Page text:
If you’re like most men, you probably have a strong dislike – if not outright hatred – for shopping
Part of it is because we’ve been told that being a man means hating shopping
But the stereotype exists for a reason and there really are a number of things to dislike about it.
Not knowing how to find things that fit
Not wanting to be pressured by or even talk to sales associates
Thinking it needs to take hours and not wanting spend the time
Not knowing the right questions to ask to find what you want
Feeling frustrated that the models don’t look like you at all
Not wanting to spend money without knowing you’ll really love what you get
Fear of liking something in the store and then never wearing it once you pay for it
Dislike for the environment of the mall or stores
And a multitude of other reasons
But here’s the thing, you can’t buy clothes without buying them.
Sounds stupid, but you can’t get better looking, more stylish, more authentically feeling clothes without shopping for them.
Subscription boxes, stylists, or a woman in your life aren’t going to get you the results you want
Neither will waiting around for a bunch of free stuff after trade shows and 5k fun runs
I mean, I get offered free clothes every week and even I have to go out and buy stuff in order to get my style to be as simple and effective as I want it to be.
But when we dive down into the center of all of this, there’s only one real reason you have a dislike for shopping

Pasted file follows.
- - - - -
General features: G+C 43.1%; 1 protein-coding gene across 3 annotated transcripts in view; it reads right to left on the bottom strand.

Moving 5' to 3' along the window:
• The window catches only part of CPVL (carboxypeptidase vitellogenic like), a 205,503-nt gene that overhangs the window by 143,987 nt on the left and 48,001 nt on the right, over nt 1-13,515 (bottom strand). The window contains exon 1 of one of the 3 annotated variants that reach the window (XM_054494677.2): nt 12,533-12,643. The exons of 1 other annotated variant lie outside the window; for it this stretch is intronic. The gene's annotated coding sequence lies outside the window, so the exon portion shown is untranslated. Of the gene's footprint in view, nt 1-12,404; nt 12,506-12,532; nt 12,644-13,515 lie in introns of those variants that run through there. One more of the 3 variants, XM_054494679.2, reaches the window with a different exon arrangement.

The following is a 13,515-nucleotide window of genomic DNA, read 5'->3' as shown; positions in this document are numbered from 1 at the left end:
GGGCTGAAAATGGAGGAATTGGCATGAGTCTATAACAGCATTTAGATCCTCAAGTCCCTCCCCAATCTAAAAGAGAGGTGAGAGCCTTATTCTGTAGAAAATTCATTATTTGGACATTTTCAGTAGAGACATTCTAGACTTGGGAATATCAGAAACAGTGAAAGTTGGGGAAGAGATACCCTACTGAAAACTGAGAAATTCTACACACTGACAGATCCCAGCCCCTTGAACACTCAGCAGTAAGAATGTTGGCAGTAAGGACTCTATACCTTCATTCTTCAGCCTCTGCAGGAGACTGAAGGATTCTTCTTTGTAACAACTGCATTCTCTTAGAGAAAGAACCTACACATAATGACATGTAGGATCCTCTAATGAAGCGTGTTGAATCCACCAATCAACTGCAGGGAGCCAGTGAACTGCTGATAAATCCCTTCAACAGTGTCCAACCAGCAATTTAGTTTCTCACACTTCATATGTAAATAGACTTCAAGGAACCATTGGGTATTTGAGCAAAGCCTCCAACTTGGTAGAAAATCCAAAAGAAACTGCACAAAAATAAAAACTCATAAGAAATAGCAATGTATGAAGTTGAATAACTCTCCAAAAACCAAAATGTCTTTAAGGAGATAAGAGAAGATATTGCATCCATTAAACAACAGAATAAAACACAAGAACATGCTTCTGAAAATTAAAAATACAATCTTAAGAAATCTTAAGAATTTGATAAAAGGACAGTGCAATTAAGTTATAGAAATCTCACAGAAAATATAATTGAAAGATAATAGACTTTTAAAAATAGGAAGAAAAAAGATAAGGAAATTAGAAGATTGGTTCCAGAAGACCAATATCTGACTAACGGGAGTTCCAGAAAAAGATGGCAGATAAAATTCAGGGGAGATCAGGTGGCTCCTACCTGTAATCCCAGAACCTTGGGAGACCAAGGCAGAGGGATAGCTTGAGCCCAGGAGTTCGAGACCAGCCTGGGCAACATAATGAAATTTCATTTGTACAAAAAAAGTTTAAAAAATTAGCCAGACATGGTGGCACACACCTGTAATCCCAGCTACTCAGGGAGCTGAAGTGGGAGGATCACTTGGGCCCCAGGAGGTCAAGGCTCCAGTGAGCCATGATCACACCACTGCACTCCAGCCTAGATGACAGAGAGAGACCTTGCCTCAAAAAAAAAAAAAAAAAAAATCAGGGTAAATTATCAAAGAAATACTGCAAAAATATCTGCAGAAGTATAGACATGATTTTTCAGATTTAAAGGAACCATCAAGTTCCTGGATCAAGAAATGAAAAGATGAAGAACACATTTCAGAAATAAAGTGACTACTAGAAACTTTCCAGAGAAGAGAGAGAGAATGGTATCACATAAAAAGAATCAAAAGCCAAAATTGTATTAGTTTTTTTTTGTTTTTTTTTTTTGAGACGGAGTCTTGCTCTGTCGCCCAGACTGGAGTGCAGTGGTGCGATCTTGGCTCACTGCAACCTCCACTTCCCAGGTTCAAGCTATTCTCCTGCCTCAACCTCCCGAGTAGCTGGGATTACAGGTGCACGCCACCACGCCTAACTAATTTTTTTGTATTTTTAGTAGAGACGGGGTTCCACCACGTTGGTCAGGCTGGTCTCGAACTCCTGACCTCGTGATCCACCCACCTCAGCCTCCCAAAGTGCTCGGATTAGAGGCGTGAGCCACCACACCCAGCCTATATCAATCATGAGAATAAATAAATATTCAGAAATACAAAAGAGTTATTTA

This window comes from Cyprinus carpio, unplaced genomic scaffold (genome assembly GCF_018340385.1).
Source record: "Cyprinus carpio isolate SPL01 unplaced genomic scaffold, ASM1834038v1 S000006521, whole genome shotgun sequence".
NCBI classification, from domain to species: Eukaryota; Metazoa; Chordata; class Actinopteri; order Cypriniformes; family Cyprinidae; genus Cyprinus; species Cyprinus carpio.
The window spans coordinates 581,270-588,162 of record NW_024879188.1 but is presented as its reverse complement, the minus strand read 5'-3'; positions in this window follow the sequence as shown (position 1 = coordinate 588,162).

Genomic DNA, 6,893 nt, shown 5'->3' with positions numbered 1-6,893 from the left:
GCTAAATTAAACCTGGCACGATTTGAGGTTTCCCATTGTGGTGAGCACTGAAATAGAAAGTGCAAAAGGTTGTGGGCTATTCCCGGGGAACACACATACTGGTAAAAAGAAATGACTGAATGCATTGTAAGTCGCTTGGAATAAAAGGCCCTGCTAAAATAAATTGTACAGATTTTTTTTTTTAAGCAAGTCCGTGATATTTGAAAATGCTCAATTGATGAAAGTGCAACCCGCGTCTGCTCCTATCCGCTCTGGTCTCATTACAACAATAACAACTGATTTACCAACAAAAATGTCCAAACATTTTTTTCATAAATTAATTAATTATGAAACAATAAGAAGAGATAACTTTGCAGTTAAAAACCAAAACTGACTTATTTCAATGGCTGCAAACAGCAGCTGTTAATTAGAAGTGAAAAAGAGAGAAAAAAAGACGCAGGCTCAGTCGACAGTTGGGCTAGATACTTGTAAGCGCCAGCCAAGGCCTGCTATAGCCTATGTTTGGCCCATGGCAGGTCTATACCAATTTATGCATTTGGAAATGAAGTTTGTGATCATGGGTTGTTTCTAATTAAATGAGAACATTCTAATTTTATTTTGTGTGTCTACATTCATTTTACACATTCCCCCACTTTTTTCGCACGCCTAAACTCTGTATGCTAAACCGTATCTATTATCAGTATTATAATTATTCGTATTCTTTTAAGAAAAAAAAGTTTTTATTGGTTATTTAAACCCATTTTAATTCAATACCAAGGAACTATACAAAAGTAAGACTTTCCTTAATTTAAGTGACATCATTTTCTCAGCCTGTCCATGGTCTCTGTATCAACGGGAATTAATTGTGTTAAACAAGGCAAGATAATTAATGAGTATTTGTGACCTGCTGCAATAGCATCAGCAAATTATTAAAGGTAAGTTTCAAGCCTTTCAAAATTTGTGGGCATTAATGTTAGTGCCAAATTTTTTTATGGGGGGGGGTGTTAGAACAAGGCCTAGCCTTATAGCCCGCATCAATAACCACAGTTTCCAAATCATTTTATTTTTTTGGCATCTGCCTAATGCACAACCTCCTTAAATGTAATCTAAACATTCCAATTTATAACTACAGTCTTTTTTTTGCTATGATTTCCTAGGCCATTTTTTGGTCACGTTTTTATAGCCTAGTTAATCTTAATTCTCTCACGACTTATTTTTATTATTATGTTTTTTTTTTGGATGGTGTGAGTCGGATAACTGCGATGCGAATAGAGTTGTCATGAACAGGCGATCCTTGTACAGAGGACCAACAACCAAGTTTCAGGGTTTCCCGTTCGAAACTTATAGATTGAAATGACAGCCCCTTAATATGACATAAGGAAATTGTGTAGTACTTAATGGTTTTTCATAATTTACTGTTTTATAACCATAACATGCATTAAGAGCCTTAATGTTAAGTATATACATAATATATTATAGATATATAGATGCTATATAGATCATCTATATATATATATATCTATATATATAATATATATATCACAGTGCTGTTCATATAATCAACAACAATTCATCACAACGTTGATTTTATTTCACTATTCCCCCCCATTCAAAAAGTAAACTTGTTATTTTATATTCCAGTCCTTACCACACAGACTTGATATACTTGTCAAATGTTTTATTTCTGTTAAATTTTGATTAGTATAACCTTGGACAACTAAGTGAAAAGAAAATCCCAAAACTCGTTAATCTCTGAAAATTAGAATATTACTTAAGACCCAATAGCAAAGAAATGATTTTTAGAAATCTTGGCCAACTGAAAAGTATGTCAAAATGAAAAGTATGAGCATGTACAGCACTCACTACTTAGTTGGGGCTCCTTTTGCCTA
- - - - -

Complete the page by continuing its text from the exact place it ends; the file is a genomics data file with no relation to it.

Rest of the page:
That perceived pressure may come from a bunch of different places – time, sales associates, your budget, not knowing what to buy, not knowing where to look, etc.
So here’s your challenge today
I want you to go do the equivalent of a sparring round
I want you to go shopping to try to piece together the personal uniform you created yesterday and not buy a thing.
All the pressure can be taken off because you’re not expecting the result of new clothes, you’re just getting more comfortable with the process of buying them.
Which means if you can’t find the right place, or don’t know the best questions to ask (just show them the photo from yesterday’s challenge), or can’t decide if it’s worth the money – you don’t have to.
You’re not there to actually buy anything.
You’re there to try on the ultimate version of what your personal wardrobe would be.
If you like the results, great! Pay for it and call it good.
If not, also great. The goal wasn’t to fight it was to spar.
Here’s one last piece of advice and it’s something I typically only go in on my coaching clientswith:
Ignore the models, mannequins, and marketing of the various stores.
I can’t tell you how many clients I have who had never set foot into a J Crew, or Carhartt, or Nordstrom, or Urban Outfitters because the way these companies did their marketing didn’t fit my clients’ self perception.
But when they did go into one of these shops and learned they could use the various clothing in their own style, not just replicate what’s on the mannequins, a whole world opened up.
So not only do I want you to spend some time shopping, I want you to go into stores you’re unfamiliar with or maybe even a bit unwilling to try out.
Go poke your head around, try on a few things, and see if you can use them in your style – not copy the store’s style.
When you find a piece, or maybe an entire outfit you like snap a pic and post it up on Twitter with the hashtag #stylechallenge and tag @tannerguzy
I’m excited to see what you come up with!